The card reader unit R includes a main frame 160 (FIGS. 5 and 11) which is attached firmly to the base plate 50 of the cabinet D. The frame 160 includes a pair of upright members 162, the upper ends of which are connected by a top piece 164. The frame 160 also includes a cross piece 166 which extends between the upright members 162 quite close to the base plate 50. Extended between the top piece 164 and the cross piece 166 are a vertical guide rod 168 and a vertical drive screw 170, with the former being adjacent to the one upright member 162 and the other being adjacent to the other upright member 162. At its ends the drive screw 170 has journals which revolve in bearings on the top piece 164 and cross piece 166. The screw 170 is rotated by a D.C. stepping motor 172 which is mounted on the cross piece 166, and this stepping motor is reversible and controlled by the computer K.
Both the drive screw 170 and the guide rod 168 extend through a reader head 174 (FIG. 11) with the screw 170 being connected such that when it revolves in one direction, the head 174 will ascend, and when it revolves in the opposite direction, the head 174 will descend. More specifically, the reader head 174 includes a mounting element or block 175 (FIGS. 12-14) comprised of parallel side walls 176, parallel front and rear end walls 178 and a top wall 180, all joined together with the front end wall 178 being presented toward the card holder unit H. One side wall 176 has a bushing 182 attached to it and the guide rod 168 extends through the bushing 182 (FIG. 11). The other side wall 176 has a nut 184 attached to it and the vertical drive screw 170 threads this nut 184. Thus, rotation of the screw 170 will cause the reader head 174 to move upwardly or downwardly, depending on the direction of rotation. At its forward end, the main block 175 is provided with a pair of lugs 186 on which side rollers 188 are mounted. The rollers 188 are free wheeling and the spacing between them is only slightly greater then the width of the tray T at the front flange 136 thereon (FIG. 19). Indeed, the rollers 188 are positioned forwardly enough to pass along the side edges of the front flange 136 as the block 176 ascends and descends, thus keeping the tray T oriented properly in the reading position. When the reading head 174 is elevated to the top of the frame 160, the side rollers 188 are above the flange 136, and this frees the tray T so that the carrousel 76 of the holder H may be indexed (FIG. 5). On its front end wall 178, the main block 175 is provided with a positioning roller 190 (FIGS. 11 & 13) which passes across the front edges of the cards C between the positioning notches 4 therein and insures that all cards C are in their fully inserted positions. Any card C which is not in that position will be forced into the tray T by the roller 190 as the head 174 descends.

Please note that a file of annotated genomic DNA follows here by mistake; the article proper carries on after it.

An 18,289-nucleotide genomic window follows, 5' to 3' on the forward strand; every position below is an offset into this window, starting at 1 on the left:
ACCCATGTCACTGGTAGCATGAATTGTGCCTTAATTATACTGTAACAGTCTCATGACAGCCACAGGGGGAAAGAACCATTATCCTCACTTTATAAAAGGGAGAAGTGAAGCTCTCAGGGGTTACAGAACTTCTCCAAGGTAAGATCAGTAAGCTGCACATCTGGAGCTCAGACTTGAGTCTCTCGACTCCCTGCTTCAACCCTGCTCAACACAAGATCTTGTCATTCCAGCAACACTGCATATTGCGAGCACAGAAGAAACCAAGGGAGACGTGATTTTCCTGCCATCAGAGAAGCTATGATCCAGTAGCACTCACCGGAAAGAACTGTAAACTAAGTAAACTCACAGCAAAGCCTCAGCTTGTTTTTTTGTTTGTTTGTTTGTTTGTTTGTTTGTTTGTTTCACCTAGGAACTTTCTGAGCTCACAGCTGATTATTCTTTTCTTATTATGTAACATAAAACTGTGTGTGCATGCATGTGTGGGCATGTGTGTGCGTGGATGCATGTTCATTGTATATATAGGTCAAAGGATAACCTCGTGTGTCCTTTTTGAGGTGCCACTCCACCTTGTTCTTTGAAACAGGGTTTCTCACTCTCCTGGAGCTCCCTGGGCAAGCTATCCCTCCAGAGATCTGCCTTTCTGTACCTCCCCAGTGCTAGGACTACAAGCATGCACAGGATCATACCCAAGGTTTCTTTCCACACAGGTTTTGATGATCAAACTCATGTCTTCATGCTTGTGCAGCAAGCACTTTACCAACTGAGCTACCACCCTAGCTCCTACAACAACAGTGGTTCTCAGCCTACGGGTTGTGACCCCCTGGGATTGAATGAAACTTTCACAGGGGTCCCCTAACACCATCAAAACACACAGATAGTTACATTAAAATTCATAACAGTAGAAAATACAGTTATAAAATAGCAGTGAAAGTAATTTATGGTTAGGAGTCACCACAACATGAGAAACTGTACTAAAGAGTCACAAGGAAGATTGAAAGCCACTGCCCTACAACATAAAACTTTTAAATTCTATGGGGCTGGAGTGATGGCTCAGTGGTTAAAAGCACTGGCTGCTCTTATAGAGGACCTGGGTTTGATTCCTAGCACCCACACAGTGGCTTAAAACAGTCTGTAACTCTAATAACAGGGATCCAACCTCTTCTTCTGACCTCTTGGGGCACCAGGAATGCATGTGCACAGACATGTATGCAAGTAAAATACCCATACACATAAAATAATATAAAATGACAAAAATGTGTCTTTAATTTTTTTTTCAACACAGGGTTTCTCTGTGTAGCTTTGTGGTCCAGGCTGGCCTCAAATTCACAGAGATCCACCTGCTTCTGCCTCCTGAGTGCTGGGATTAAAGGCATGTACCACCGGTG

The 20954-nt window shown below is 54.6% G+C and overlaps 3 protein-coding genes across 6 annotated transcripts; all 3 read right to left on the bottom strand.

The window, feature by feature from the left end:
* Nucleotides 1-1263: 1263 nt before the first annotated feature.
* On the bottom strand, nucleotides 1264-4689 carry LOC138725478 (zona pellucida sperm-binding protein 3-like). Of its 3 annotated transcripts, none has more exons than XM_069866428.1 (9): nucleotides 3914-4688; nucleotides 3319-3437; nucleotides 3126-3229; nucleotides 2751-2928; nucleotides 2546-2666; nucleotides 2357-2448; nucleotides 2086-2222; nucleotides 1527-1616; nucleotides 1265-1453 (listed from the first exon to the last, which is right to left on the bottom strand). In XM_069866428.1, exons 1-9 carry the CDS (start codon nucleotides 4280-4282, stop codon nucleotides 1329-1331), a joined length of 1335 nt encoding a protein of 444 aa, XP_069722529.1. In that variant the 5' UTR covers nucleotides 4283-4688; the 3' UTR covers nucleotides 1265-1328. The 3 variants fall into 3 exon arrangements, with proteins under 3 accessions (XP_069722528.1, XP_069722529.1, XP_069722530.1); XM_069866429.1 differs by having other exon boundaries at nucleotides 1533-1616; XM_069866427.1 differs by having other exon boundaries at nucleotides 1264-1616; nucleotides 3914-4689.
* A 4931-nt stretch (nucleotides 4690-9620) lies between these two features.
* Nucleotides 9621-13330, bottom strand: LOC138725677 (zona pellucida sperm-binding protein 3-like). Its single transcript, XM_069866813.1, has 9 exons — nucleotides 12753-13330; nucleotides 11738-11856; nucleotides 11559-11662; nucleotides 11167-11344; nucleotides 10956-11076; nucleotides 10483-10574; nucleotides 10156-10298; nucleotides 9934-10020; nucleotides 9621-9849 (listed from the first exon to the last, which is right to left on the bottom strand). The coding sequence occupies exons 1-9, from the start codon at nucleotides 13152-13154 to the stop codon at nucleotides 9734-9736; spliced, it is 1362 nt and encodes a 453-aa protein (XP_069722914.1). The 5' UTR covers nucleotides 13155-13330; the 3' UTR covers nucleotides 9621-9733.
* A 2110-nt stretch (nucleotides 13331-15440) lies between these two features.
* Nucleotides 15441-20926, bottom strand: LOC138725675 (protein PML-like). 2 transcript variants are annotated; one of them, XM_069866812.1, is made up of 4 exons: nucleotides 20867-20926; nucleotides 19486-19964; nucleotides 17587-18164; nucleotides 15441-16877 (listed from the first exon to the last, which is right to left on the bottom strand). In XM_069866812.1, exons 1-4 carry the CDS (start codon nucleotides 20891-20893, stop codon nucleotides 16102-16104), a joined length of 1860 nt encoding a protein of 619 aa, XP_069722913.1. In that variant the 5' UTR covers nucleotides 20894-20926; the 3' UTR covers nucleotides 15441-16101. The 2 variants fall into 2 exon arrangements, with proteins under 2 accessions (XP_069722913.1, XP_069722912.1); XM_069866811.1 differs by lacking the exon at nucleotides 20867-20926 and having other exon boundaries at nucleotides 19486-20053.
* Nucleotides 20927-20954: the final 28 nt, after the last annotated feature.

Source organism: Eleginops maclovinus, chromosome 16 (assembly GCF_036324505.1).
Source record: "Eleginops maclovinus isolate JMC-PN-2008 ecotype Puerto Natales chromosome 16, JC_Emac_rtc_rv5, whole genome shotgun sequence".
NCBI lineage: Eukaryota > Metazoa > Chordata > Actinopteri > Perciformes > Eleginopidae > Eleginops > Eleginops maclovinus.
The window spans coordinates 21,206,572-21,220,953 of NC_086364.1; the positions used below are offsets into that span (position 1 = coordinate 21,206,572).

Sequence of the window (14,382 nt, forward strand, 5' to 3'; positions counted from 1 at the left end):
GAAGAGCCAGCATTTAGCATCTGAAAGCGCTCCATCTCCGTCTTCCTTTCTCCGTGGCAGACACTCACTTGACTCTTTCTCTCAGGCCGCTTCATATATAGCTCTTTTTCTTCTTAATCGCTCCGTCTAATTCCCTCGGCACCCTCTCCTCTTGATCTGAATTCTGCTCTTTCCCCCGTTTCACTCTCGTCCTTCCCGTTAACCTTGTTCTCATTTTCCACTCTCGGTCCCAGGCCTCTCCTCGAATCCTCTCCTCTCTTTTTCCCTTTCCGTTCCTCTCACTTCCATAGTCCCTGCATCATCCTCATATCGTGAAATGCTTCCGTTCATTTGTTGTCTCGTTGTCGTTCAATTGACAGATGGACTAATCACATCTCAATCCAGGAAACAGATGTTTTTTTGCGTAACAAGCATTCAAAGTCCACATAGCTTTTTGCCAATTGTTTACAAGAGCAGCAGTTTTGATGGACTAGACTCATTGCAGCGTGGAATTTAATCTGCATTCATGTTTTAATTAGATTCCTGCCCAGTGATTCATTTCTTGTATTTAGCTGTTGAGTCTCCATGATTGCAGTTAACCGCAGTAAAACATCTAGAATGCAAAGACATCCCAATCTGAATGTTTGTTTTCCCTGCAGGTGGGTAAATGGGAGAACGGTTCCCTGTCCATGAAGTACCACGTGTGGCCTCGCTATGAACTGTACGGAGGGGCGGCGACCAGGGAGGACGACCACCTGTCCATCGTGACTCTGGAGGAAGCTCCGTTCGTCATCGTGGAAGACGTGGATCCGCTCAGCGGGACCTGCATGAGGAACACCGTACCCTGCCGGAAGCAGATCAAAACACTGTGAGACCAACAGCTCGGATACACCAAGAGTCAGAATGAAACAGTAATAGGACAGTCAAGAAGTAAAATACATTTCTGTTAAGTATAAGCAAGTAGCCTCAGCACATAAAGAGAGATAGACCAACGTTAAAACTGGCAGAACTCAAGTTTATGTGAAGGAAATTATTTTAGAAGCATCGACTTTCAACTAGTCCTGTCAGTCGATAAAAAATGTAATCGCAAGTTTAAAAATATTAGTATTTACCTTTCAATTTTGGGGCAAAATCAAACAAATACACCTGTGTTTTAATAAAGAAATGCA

Extended between the front and rear end walls of the main block 175 are a pair of parallel slide rods 192 (FIGS. 13 & 16), and these rods are further parallel with the card receiving slots 144 of that tray T which is in the reading position. The rods 192 in turn support an extractor slide 194 and a locator slide 196 with the former being located for the most part to the rear of the latter. In particular, the locator slide 192 has sleeves 198 fitted tightly into it and the slide rods 192 extend through the sleeves 198, enabling the locator slide 196 to move horizontally on the main block 175 toward and away from the front wall 178. The sleeves 198 project rearwardly through the extractor slide 194 so that the extractor slide 194 in effect moves over the sleeves 198, while the locator slide 196 moves over the slide rods 192. The sleeves 198 extend completely through the extractor slide 194, beyond which they are fitted with ring-type clips 202 which serve as a stop to limit the distance that the two slides 194 and 196 may be separated. The two slides 194 and 196 are urged apart by two compression type coil springs 204 which are interposed between them (FIG. 16).
The extractor and locator slides 194 and 196 are propelled within the main block 175 by a horizontal drive screw 206 which is located between and parallel to the slide rods 192 and has its ends mounted in bearings located in the end walls 178 of the block 175. The screw 206 threads through a nut 208 in the extractor slide 194, but is not engaged with the locator slide 196. It is revolved by a D.C. stepping motor 210 which is mounted on the rear end wall 178 of the block 175. Thus, when the motor 210 revolves the horizontal screw 206, the extractor slide 194 will move along the slide rods 192, and the locator slide 196, being coupled to the extractor slide 194 through the sleeves 198 and springs 204, will move in unison with the extractor slide 194, except when the locator slide 196 comes against the front end wall 178 of the block 175 (FIGS. 13 - 15). When this occurs, the locator slide 196 is at rest, but the extractor slide 194 is free to advance still further toward the front end wall 178 against the force exerted by the springs 204.